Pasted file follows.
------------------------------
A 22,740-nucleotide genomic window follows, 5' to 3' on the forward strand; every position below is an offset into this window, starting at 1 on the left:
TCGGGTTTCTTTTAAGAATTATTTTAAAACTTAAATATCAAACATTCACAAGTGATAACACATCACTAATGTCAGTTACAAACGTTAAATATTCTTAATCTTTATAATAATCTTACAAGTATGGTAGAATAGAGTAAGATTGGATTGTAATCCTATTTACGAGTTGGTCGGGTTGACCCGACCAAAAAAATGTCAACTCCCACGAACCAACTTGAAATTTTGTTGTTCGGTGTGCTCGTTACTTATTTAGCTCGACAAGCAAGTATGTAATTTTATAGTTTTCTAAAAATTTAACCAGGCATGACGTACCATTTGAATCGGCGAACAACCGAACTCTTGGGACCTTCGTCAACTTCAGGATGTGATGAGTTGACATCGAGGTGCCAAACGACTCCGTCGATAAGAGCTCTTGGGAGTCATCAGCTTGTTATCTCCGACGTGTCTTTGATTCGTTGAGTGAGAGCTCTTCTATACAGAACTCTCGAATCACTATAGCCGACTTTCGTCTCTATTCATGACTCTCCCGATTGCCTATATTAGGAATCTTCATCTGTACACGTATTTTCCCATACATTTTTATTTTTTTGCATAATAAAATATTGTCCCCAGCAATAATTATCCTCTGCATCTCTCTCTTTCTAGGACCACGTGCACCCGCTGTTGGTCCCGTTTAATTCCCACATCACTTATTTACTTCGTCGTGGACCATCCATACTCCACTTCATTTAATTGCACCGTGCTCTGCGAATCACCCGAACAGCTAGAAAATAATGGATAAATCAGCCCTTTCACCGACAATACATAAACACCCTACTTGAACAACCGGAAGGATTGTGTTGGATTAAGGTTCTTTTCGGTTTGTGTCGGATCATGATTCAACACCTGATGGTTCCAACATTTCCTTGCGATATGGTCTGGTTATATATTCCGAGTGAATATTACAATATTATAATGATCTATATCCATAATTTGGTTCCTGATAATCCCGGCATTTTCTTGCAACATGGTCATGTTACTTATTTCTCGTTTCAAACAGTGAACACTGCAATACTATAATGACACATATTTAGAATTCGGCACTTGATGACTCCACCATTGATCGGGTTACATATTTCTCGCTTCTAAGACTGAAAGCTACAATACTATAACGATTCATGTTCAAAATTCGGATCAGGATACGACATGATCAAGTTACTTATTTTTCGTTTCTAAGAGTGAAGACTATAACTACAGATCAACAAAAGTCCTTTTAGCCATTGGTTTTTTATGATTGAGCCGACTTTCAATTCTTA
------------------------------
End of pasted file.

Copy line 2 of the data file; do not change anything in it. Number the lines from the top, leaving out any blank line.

TCGGGTTTCTTTTAAGAATTATTTTAAAACTTAAATATCAAACATTCACAAGTGATAACACATCACTAATGTCAGTTACAAACGTTAAATATTCTTAATCTTTATAATAATCTTACAAGTATGGTAGAATAGAGTAAGATTGGATTGTAATCCTATTTACGAGTTGGTCGGGTTGACCCGACCAAAAAAATGTCAACTCCCACGAACCAACTTGAAATTTTGTTGTTCGGTGTGCTCGTTACTTATTTAGCTCGACAAGCAAGTATGTAATTTTATAGTTTTCTAAAAATTTAACCAGGCATGACGTACCATTTGAATCGGCGAACAACCGAACTCTTGGGACCTTCGTCAACTTCAGGATGTGATGAGTTGACATCGAGGTGCCAAACGACTCCGTCGATAAGAGCTCTTGGGAGTCATCAGCTTGTTATCTCCGACGTGTCTTTGATTCGTTGAGTGAGAGCTCTTCTATACAGAACTCTCGAATCACTATAGCCGACTTTCGTCTCTATTCATGACTCTCCCGATTGCCTATATTAGGAATCTTCATCTGTACACGTATTTTCCCATACATTTTTATTTTTTTGCATAATAAAATATTGTCCCCAGCAATAATTATCCTCTGCATCTCTCTCTTTCTAGGACCACGTGCACCCGCTGTTGGTCCCGTTTAATTCCCACATCACTTATTTACTTCGTCGTGGACCATCCATACTCCACTTCATTTAATTGCACCGTGCTCTGCGAATCACCCGAACAGCTAGAAAATAATGGATAAATCAGCCCTTTCACCGACAATACATAAACACCCTACTTGAACAACCGGAAGGATTGTGTTGGATTAAGGTTCTTTTCGGTTTGTGTCGGATCATGATTCAACACCTGATGGTTCCAACATTTCCTTGCGATATGGTCTGGTTATATATTCCGAGTGAATATTACAATATTATAATGATCTATATCCATAATTTGGTTCCTGATAATCCCGGCATTTTCTTGCAACATGGTCATGTTACTTATTTCTCGTTTCAAACAGTGAACACTGCAATACTATAATGACACATATTTAGAATTCGGCACTTGATGACTCCACCATTGATCGGGTTACATATTTCTCGCTTCTAAGACTGAAAGCTACAATACTATAACGATTCATGTTCAAAATTCGGATCAGGATACGACATGATCAAGTTACTTATTTTTCGTTTCTAAGAGTGAAGACTATAACTACAGATCAACAAAAGTCCTTTTAGCCATTGGTTTTTTATGATTGAGCCGACTTTCAATTCTTA